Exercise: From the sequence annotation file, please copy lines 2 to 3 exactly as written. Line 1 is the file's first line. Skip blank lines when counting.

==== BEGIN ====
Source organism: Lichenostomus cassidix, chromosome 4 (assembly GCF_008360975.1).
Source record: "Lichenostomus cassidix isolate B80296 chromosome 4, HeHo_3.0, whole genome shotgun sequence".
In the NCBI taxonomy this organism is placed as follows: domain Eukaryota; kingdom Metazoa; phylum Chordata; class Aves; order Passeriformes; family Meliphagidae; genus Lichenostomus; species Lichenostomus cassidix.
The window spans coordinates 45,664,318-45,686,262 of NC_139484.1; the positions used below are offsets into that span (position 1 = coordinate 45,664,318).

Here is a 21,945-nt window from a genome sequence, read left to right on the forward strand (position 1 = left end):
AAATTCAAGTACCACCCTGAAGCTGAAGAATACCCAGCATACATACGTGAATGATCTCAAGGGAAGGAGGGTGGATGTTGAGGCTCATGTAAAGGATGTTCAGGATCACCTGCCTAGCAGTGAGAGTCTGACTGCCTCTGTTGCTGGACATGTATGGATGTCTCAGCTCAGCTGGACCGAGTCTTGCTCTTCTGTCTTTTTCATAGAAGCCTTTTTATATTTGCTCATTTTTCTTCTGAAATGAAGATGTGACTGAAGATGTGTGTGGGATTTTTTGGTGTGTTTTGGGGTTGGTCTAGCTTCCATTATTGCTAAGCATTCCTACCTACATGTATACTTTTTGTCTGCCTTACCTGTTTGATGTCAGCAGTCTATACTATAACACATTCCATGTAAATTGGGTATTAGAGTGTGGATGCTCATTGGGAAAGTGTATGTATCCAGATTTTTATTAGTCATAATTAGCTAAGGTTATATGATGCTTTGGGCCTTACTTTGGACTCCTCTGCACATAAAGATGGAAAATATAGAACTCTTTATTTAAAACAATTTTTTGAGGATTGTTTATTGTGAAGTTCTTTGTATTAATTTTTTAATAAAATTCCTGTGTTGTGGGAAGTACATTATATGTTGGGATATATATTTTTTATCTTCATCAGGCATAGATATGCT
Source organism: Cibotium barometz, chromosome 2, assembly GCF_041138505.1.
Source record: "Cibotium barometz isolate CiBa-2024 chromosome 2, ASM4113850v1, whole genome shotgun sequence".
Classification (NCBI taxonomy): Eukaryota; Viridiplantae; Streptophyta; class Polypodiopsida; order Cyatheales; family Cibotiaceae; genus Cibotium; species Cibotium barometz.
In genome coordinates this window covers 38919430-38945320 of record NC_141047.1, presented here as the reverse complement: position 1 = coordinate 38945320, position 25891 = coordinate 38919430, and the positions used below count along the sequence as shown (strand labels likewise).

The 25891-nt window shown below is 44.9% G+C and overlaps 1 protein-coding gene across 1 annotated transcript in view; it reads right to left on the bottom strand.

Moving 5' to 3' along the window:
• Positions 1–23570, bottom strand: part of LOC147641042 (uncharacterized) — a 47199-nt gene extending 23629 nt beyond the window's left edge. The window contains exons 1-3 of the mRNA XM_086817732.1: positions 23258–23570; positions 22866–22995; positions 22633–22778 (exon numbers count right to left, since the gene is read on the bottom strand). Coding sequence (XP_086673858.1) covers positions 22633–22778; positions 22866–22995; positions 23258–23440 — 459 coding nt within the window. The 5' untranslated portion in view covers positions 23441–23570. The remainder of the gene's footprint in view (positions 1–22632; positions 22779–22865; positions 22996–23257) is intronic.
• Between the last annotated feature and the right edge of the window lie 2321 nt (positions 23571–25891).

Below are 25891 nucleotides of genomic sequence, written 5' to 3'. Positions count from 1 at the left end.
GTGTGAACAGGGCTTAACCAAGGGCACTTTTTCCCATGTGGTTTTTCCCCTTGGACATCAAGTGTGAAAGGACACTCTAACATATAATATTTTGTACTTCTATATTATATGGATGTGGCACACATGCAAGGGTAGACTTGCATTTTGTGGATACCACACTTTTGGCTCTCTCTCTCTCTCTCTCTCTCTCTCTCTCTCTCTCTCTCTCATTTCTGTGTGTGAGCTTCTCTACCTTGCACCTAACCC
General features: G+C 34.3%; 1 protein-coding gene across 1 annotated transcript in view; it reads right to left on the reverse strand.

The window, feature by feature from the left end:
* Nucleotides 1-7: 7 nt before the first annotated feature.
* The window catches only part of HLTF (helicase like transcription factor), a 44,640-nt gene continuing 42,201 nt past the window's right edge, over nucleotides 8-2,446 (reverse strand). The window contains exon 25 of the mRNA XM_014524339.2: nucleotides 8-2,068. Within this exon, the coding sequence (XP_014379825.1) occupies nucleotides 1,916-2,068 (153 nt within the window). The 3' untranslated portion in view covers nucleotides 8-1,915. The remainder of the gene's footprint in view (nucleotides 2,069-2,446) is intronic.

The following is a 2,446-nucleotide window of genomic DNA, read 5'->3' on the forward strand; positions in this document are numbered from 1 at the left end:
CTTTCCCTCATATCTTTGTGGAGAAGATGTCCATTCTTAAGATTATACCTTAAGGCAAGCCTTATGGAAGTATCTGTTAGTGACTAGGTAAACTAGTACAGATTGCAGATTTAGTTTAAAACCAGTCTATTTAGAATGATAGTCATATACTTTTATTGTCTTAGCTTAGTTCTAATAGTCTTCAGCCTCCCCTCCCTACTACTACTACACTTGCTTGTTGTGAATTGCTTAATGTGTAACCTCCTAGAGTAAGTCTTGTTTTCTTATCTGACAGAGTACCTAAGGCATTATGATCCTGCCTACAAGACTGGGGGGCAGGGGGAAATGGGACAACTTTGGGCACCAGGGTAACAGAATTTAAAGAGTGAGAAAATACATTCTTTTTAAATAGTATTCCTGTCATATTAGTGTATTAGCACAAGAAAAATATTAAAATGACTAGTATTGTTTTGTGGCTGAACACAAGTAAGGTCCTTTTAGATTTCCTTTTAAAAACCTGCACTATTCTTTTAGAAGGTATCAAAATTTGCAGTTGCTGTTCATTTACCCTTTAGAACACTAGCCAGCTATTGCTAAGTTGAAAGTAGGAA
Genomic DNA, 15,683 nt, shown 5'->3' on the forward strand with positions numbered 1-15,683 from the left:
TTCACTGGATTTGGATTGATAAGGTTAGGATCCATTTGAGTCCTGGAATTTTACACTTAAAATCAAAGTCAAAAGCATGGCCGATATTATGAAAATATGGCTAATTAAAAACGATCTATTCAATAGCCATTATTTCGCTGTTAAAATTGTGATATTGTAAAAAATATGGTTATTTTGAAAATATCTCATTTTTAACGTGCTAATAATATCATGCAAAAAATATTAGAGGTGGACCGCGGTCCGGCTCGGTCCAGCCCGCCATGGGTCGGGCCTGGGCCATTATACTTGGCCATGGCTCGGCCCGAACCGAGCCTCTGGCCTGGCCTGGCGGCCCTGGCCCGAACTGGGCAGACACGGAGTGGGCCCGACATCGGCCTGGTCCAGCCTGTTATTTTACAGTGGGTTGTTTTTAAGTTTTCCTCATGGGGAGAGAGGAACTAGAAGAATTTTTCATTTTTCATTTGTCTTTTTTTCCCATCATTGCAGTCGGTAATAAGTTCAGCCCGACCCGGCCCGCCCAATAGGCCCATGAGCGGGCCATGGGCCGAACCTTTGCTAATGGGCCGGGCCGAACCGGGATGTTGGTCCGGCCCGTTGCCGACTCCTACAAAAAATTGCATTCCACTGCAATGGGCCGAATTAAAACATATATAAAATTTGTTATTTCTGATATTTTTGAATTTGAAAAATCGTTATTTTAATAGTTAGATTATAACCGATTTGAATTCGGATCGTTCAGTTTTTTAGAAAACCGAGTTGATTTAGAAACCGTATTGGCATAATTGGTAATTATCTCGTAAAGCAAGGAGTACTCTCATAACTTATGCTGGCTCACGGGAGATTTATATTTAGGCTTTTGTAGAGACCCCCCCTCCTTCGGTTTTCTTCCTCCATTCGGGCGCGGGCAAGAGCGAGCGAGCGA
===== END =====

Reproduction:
Source record: "Lichenostomus cassidix isolate B80296 chromosome 4, HeHo_3.0, whole genome shotgun sequence".
In the NCBI taxonomy this organism is placed as follows: domain Eukaryota; kingdom Metazoa; phylum Chordata; class Aves; order Passeriformes; family Meliphagidae; genus Lichenostomus; species Lichenostomus cassidix.